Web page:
1. Decision-making procedure: Despite extensive defence rights provided by law, in reality the practical enjoyment of these rights remains limited. Lawyers are often only notified shortly before hearings, and have only 30 minutes to study the case file. Even judges will sometimes have insufficient time to read the file, and therefore rely too strongly on the prosecutor’s arguments. Evidence in favour of detention is rarely provided by the prosecution, and lawyers are not able to provide evidence to counter the arguments for detention.
  2. The substance of decisions: Many national courts fail to provide substantial reasoning for pre-trial detention orders. The research demonstrated that the most common reason given for ordering detention is that the accused presents a potential danger to the public, followed by the risk of reoffending and flight risk. Yet, the researchers discovered that in fact the severity of the offence is usually the real reason for ordering pre-trial detention, albeit in violation of ECtHR-standards. 70% of lawyers surveyed have encountered pre-trial detention being ordered on unlawful grounds. The researchers observed several cases in which the pre-trial detention order was poorly motivated and a less restrictive alternative measure would arguably have been sufficient.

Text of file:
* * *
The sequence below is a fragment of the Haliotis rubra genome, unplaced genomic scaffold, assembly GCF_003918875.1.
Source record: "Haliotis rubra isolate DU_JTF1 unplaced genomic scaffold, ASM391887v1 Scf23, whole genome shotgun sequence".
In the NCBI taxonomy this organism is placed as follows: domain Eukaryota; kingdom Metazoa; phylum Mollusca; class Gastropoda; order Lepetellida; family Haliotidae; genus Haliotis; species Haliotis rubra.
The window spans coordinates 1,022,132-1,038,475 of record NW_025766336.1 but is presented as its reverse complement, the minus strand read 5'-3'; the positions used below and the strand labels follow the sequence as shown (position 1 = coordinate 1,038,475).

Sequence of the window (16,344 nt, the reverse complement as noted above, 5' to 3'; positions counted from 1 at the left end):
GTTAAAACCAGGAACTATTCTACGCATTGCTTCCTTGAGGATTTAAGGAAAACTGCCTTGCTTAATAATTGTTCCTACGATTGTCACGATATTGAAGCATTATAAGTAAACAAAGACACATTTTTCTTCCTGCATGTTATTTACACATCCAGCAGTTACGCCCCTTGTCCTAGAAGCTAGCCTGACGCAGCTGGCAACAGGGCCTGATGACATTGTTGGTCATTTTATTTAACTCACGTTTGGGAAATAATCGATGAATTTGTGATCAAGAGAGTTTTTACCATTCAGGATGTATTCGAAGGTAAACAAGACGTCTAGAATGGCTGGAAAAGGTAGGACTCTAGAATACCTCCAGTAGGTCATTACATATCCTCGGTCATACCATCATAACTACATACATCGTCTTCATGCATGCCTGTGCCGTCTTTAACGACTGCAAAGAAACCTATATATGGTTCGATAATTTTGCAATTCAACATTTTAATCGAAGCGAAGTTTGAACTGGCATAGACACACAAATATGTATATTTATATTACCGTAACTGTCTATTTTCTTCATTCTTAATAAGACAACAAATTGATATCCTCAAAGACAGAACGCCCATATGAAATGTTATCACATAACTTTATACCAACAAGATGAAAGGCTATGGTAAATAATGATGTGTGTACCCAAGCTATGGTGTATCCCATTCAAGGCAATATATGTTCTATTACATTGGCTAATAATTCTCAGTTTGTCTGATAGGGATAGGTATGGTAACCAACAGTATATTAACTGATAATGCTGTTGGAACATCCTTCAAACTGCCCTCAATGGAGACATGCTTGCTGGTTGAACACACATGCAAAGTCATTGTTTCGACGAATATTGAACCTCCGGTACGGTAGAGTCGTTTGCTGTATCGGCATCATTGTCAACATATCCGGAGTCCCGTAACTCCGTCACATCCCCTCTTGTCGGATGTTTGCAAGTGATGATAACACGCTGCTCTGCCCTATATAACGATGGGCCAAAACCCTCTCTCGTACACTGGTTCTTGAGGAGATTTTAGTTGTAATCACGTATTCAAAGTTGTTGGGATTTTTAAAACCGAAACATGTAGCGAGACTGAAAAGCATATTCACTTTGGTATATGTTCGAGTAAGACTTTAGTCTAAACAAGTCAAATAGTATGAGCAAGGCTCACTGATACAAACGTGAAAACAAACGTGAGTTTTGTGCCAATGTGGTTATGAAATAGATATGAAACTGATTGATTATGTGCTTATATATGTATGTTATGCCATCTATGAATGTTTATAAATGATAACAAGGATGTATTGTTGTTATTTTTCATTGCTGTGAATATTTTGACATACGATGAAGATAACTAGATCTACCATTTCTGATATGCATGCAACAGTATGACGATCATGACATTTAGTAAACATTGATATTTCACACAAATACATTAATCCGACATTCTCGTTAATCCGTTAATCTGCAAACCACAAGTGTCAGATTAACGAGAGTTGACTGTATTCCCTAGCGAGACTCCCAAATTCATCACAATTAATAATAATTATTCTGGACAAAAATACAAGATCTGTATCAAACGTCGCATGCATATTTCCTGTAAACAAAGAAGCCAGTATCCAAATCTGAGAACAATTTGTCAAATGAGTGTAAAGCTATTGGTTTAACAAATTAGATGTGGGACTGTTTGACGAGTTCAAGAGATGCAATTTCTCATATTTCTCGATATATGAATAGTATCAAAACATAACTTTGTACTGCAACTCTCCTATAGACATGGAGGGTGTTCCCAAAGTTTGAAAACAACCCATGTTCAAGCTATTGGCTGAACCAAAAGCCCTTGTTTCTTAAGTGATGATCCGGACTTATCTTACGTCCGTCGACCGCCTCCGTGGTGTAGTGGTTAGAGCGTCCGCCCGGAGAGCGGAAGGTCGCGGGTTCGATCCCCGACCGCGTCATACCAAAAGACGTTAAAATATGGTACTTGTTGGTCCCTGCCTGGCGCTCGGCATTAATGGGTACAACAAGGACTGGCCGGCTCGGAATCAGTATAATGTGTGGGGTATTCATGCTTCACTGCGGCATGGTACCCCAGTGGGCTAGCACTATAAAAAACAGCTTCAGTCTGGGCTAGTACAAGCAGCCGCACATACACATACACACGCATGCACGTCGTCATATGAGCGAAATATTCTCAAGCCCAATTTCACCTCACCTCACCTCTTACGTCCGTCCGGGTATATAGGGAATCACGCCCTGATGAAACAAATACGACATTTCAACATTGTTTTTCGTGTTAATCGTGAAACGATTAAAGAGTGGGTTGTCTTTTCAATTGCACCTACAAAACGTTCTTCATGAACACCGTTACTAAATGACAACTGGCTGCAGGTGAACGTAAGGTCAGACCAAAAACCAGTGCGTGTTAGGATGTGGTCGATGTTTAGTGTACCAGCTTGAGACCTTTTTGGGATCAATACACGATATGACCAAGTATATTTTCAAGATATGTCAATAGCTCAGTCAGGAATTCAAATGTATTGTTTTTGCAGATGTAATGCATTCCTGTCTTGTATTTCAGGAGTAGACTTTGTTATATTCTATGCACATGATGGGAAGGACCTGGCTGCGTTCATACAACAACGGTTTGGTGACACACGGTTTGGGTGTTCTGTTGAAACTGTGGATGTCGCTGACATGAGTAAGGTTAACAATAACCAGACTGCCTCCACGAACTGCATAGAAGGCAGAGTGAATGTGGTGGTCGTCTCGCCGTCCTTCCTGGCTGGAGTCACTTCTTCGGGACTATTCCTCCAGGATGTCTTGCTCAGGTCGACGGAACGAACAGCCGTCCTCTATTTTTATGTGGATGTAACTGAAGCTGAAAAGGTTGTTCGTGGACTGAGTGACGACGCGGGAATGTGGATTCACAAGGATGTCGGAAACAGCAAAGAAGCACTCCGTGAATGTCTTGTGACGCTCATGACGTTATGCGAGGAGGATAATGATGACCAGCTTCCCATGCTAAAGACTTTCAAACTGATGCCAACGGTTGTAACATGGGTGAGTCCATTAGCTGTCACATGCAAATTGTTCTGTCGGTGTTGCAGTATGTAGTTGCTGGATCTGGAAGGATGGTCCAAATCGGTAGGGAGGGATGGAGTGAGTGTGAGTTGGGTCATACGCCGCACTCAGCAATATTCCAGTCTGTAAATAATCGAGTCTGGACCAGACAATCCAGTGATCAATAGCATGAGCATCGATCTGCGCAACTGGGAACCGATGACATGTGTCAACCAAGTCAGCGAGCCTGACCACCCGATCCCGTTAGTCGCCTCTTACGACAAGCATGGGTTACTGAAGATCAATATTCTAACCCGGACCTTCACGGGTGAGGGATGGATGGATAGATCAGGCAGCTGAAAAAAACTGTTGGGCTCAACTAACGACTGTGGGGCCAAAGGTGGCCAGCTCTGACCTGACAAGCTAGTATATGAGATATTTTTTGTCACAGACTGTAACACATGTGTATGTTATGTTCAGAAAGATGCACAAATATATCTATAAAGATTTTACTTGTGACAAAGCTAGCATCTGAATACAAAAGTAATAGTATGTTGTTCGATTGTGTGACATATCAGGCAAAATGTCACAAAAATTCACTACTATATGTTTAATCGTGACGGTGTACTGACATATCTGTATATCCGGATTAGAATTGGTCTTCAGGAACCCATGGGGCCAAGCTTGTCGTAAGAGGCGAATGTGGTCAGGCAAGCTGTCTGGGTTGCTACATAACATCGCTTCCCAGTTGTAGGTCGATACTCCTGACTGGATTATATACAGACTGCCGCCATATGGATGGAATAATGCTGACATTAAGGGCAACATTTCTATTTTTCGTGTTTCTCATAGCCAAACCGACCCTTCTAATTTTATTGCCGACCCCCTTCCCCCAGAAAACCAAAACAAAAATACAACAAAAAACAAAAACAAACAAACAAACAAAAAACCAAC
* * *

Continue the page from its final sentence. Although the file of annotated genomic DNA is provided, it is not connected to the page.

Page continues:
3. Use of alternatives to detention: Despite different alternatives to detention being available by law, including house arrest, judicial supervision and bail, they are rarely used. Judges are reluctant to consider non-custodial alternatives to detention as they consider them to be less effective. In the vast majority of cases reviewed during the research, alternatives to pre-trial detention were not even considered.